The majority of the larger commercial and industrial organizations in Fiji are subsidiaries of Australia, New Zealand and, to a lesser extent, other overseas companies. There is, however, a significant and increasing business sector made up of businesses owned by Fiji nationals. Joint ventures between Fiji nationals and foreign investors are being encouraged by the government and are gaining popularity.
Fiji has a labor force which is adaptable, disciplined, and English speaking and readily available. The total labor force in 1996 was estimated at 301,500.
However, when shortages in middle and top management personnel are experienced, expatriates with appropriate qualifications generally have no difficulty in obtaining work permits to fill these positions. It should be noted that the government requires all expatriates to obtain work permits for any employment in Fiji.
For investors and industrialists, Fiji is an attractive venue for investment as can be noted by a considerable increase in the number of new industries besides the expansion of existing ones. Products manufactured have been intended for both local consumption and export. These include aluminum products, agricultural equipment, boats, beverages, food, building materials, industrial furniture and hardware, cement, cigarettes, concrete products, footwear, handicraft, clothing, textiles, plastic, plywood, packaging materials, soap products, tea packaging, wood products and wrought iron products.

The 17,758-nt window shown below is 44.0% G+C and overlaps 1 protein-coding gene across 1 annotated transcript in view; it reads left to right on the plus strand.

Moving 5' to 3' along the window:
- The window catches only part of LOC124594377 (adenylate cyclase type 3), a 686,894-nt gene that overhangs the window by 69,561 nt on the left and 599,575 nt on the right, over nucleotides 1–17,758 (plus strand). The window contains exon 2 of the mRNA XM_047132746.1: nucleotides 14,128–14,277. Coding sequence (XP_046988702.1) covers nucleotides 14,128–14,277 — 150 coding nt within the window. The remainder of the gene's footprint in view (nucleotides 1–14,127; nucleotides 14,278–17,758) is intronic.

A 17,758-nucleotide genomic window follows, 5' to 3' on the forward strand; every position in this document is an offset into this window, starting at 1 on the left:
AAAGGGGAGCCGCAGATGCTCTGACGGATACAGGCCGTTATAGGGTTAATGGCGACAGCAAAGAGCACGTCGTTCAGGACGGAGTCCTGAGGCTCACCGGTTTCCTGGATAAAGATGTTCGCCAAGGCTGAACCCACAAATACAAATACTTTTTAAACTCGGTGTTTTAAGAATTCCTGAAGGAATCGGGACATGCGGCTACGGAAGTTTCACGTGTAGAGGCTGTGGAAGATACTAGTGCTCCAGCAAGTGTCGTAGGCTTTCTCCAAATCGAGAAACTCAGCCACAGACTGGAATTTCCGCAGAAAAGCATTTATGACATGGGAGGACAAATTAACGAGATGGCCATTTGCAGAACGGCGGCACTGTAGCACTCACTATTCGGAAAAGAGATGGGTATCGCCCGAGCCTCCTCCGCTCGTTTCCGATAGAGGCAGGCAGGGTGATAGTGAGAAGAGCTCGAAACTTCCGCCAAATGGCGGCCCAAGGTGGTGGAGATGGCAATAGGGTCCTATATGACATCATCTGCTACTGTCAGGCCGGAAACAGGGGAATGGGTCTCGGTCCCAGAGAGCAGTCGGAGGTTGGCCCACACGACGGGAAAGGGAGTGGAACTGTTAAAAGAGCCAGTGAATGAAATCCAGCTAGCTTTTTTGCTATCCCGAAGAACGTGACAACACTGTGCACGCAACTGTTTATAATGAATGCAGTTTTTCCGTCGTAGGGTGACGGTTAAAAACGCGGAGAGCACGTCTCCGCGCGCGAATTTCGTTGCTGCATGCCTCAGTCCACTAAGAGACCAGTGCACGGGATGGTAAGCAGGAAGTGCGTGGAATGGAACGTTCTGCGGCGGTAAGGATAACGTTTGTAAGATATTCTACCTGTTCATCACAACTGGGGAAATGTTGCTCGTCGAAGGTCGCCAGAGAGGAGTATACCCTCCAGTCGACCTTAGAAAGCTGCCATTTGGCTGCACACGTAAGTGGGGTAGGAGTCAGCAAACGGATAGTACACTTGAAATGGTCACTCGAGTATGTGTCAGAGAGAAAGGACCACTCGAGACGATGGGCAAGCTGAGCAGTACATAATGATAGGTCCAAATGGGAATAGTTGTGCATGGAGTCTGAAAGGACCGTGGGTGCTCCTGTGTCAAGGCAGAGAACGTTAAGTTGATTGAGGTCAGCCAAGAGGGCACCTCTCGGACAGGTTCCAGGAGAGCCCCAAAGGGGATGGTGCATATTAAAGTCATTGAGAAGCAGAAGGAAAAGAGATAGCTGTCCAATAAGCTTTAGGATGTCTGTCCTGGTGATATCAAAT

Fiji being a viable venue for investment can be largely accounted for by the unique blend of advantages the country offers to both local and foreign investors: favorable environmental, economic and social circumstances and the continuing application of the free enterprise philosophy; well developed economic infrastructure, good international air and sea links and telecommunications, and adaptable, efficient, English speaking workforce.
These advantages are reinforced by incentives, which include tax and import duty concessions, accelerated depreciation allowances, tax rebates on export profits and easy repatriation of profits and capital. To enhance and stimulate investment activities further, Government introduced the Tax Free Zone/Tax Free Factory (TFZ/TFF) scheme in 1988. The salient incentive of this concept is a 13-year tax holiday on corporate profits and no import duty on plant, machinery equipment and raw materials for 13 years. This scheme expires in December 2000. A new investment incentive package has been announced and is in place effective from the 1st January 2001.
The market access under preferential trade agreements to millions of affluent consumers, coupled with a multitude of advantages and incentives, clearly indicate that Fiji is a safe and profitable venue for industrialists contemplating expansion of their manufacturing and other activities beyond their shores. Fiji’s hundreds of sun-shocked islands, tropical climate, friendly people, and wide range of services, are draw cards for the growing development of the tourism, and the number of holiday and business visitors to the country.
In short, Fiji is definitely a pleasant place in which to live, work and do business.